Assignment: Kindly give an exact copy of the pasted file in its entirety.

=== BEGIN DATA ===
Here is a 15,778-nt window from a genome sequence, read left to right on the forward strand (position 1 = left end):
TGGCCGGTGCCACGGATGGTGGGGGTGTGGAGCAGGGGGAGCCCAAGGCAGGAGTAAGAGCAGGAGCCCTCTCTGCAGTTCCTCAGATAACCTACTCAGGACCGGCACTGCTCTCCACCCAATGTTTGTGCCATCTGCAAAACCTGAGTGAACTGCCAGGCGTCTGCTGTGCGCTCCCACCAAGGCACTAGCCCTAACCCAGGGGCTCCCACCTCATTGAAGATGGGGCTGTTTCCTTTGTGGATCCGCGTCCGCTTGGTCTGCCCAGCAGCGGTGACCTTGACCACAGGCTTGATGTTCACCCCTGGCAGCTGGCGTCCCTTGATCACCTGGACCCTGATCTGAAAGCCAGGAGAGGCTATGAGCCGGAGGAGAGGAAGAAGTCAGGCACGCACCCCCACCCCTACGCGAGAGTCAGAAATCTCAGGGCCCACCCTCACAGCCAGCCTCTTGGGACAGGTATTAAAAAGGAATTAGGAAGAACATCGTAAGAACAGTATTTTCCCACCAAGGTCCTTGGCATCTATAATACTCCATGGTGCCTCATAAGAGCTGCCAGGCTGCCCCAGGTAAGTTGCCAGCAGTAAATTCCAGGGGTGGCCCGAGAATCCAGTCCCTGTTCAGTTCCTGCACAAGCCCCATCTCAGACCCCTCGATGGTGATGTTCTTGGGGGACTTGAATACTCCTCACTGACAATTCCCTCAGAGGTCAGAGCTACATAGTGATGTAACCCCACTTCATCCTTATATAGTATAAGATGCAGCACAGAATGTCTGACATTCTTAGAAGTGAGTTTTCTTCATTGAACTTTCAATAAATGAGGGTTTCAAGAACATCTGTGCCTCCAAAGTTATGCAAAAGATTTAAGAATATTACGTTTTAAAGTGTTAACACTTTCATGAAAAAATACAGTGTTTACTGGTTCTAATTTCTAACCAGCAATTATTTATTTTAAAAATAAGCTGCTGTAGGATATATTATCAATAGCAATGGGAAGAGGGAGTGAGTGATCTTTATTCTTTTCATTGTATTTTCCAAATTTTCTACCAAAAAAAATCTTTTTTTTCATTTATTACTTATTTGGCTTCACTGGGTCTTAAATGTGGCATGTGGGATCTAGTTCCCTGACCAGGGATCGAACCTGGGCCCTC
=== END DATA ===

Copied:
Here is a 15,778-nt window from a genome sequence, read left to right on the forward strand (position 1 = left end):
TGGCCGGTGCCACGGATGGTGGGGGTGTGGAGCAGGGGGAGCCCAAGGCAGGAGTAAGAGCAGGAGCCCTCTCTGCAGTTCCTCAGATAACCTACTCAGGACCGGCACTGCTCTCCACCCAATGTTTGTGCCATCTGCAAAACCTGAGTGAACTGCCAGGCGTCTGCTGTGCGCTCCCACCAAGGCACTAGCCCTAACCCAGGGGCTCCCACCTCATTGAAGATGGGGCTGTTTCCTTTGTGGATCCGCGTCCGCTTGGTCTGCCCAGCAGCGGTGACCTTGACCACAGGCTTGATGTTCACCCCTGGCAGCTGGCGTCCCTTGATCACCTGGACCCTGATCTGAAAGCCAGGAGAGGCTATGAGCCGGAGGAGAGGAAGAAGTCAGGCACGCACCCCCACCCCTACGCGAGAGTCAGAAATCTCAGGGCCCACCCTCACAGCCAGCCTCTTGGGACAGGTATTAAAAAGGAATTAGGAAGAACATCGTAAGAACAGTATTTTCCCACCAAGGTCCTTGGCATCTATAATACTCCATGGTGCCTCATAAGAGCTGCCAGGCTGCCCCAGGTAAGTTGCCAGCAGTAAATTCCAGGGGTGGCCCGAGAATCCAGTCCCTGTTCAGTTCCTGCACAAGCCCCATCTCAGACCCCTCGATGGTGATGTTCTTGGGGGACTTGAATACTCCTCACTGACAATTCCCTCAGAGGTCAGAGCTACATAGTGATGTAACCCCACTTCATCCTTATATAGTATAAGATGCAGCACAGAATGTCTGACATTCTTAGAAGTGAGTTTTCTTCATTGAACTTTCAATAAATGAGGGTTTCAAGAACATCTGTGCCTCCAAAGTTATGCAAAAGATTTAAGAATATTACGTTTTAAAGTGTTAACACTTTCATGAAAAAATACAGTGTTTACTGGTTCTAATTTCTAACCAGCAATTATTTATTTTAAAAATAAGCTGCTGTAGGATATATTATCAATAGCAATGGGAAGAGGGAGTGAGTGATCTTTATTCTTTTCATTGTATTTTCCAAATTTTCTACCAAAAAAAATCTTTTTTTTCATTTATTACTTATTTGGCTTCACTGGGTCTTAAATGTGGCATGTGGGATCTAGTTCCCTGACCAGGGATCGAACCTGGGCCCTC